How To Turn Tragedy To $10 Million Dollars A Year Business
Amilya Antonetti struggled to find a cure for her son’s ailments, and found with it a successful business. Amilya had just given birth to her son, David, but her joy quickly turned to horror when the newborn would constantly cry in pain. The baby experienced shortness of breath and skin rashes. Not knowing what ails the baby, she and her husband consulted various specialists and doctors, to no avail. No one could them what is wrong with David or what triggers all the pain.
Her spirit undaunted, she made a careful record of her baby’s life in the hope of finding the triggers to David’s painful reactions. She discovered that David’s pain was worst on Tuesdays, the day she cleans the house.
Careful research led her to finally discover the culprits: chlorine and ammonia from her household cleaning products. The synthetic ingredients in the cleaning products caused David tremendous discomfort and pain. Amilya threw out her cleaning products and David’s crying finally stopped.
She then started her quest of developing cleaning products without synthetic-based ingredients. Using vegetable-based ingredients, she created a line of household cleaning products that are safe to use around David. Before long, word got around of the hypoallergenic cleaning products she developed. Her business, Soapworks, was born. It has now grown into a $10 million business in three years that it has been in business. Amilya’s company now offers a line of cleaning products: Laundry Powder or Liquid Laundry, Automatic Dishwashing Powder, All-Purpose Cleaner, Glass Cleaner, and Spot Cleaner.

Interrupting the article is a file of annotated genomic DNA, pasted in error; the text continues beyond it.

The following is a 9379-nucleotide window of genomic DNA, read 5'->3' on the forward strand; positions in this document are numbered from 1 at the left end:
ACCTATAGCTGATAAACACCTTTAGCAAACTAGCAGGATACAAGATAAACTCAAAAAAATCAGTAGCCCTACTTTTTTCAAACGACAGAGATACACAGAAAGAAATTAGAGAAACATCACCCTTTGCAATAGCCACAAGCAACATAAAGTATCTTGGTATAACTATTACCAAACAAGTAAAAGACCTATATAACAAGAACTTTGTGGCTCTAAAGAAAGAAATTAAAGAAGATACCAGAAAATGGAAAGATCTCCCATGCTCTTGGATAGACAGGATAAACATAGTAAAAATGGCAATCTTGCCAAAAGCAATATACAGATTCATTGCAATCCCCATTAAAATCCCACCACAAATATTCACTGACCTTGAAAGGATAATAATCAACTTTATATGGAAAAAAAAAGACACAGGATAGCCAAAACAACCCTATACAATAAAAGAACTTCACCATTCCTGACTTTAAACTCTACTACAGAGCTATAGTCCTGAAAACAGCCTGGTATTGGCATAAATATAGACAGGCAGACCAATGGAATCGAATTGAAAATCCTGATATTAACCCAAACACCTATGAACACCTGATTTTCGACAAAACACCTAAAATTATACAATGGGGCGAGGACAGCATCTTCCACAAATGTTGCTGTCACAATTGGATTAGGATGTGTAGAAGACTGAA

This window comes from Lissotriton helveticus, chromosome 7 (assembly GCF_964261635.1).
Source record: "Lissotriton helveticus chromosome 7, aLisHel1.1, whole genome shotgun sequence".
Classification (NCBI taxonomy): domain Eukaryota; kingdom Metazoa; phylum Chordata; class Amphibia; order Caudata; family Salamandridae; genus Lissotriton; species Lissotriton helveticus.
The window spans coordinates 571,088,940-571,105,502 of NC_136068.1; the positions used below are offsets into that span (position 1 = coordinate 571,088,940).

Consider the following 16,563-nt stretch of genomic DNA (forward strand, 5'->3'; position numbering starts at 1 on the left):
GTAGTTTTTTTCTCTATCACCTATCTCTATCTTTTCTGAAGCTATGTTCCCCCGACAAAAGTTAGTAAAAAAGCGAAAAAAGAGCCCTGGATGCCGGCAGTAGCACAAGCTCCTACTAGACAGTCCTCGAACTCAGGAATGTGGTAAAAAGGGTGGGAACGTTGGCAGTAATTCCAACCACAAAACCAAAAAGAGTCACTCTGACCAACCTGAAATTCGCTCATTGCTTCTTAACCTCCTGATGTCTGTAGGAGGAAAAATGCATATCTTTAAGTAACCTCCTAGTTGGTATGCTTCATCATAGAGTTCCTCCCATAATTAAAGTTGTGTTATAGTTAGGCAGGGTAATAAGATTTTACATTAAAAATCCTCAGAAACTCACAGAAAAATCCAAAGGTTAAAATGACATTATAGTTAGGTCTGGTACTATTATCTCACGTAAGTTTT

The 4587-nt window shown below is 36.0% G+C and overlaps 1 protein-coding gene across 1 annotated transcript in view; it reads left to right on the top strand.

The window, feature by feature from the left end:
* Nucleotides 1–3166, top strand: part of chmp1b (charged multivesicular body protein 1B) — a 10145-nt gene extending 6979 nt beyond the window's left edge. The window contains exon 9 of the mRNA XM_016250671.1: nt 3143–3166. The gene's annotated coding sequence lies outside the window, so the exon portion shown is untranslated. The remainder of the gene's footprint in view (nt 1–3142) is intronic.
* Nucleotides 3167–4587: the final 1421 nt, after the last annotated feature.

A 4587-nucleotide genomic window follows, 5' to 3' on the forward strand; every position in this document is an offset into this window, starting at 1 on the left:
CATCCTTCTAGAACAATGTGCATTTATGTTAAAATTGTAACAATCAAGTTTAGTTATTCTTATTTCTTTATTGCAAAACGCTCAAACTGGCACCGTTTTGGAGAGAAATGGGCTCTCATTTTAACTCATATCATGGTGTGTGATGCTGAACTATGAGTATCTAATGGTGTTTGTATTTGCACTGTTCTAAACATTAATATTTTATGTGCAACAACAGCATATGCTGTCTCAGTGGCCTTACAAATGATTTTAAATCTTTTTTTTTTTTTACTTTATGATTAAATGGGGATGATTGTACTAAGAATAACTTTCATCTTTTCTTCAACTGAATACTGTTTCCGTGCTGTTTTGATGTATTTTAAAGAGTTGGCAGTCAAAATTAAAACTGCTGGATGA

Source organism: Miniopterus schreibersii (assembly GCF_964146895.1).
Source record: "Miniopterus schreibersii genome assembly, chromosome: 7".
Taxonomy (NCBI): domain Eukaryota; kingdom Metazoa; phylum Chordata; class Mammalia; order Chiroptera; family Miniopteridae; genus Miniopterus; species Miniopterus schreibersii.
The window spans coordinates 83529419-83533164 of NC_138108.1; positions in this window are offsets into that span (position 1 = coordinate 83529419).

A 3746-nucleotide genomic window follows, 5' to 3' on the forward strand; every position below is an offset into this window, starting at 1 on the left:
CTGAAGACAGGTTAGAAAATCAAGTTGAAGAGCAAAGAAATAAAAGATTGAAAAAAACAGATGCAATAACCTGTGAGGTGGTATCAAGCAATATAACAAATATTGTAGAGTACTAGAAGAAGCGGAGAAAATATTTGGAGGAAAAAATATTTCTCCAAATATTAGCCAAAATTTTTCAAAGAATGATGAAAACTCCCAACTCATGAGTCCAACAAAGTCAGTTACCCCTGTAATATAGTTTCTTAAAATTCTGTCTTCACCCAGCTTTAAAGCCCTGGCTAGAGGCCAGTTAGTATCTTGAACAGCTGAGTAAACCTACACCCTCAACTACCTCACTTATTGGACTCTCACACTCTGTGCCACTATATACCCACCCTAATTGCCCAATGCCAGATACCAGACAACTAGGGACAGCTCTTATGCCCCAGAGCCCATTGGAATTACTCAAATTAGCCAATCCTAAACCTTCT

This is what Amilya has to say.
I never really decided to start a soap making business and become “Amilya, the soap maker.” I was sharing all the products with friends and family and they kept encouraging me to start a business.
When I ran an ad in a local newspaper “Calling All Moms” and saw how many other mothers were in the same position I was, they also said you need to get this soap out to others. Because of these “mom gatherings” I was hosting with moms testing the products; the business really started without me even realizing it.
I started the business in 1993 making soap in my sink and later in my garage.
This continued into 1994 as I continued my fact-finding research on the hazards of chemicals. In 1995 with all my notes and research in hand, I hired formulator and SOAPWORKS was born.
Initially I gave my product to doctors, took it to PTA meetings and community and civic groups, schools, etc. It was basically word of mouth. The challenge – always cash flow, cash flow and cash flow.
Customers were very warm and receptive but the businesses (supermarkets, chain stores) were not at all receptive. I learned quickly that it is all about business and the money. The buyers wanted to know what they – their store – would get by purchasing the product, i.e. special discounts, coupons for their customers, etc. Store space is a premium and I was competing in an $8 billion industry for that space. No one was going to hold my hand and walk me through what I needed to do just because it was a good idea or a great product. I had entered a dog eat dog business.
We started as a family business but have gone way beyond that now. I balance my life by duplicating myself and building teams for everything. I have a team for David’s needs; for my business; a personal team that keeps me grounded. No one can be the “end-all” and if you think you are . . . well you’re in for a rude awakening. I surround myself with people who can be an extension of me as well as people who bring what I don’t have to the table – in both my business and personal life.
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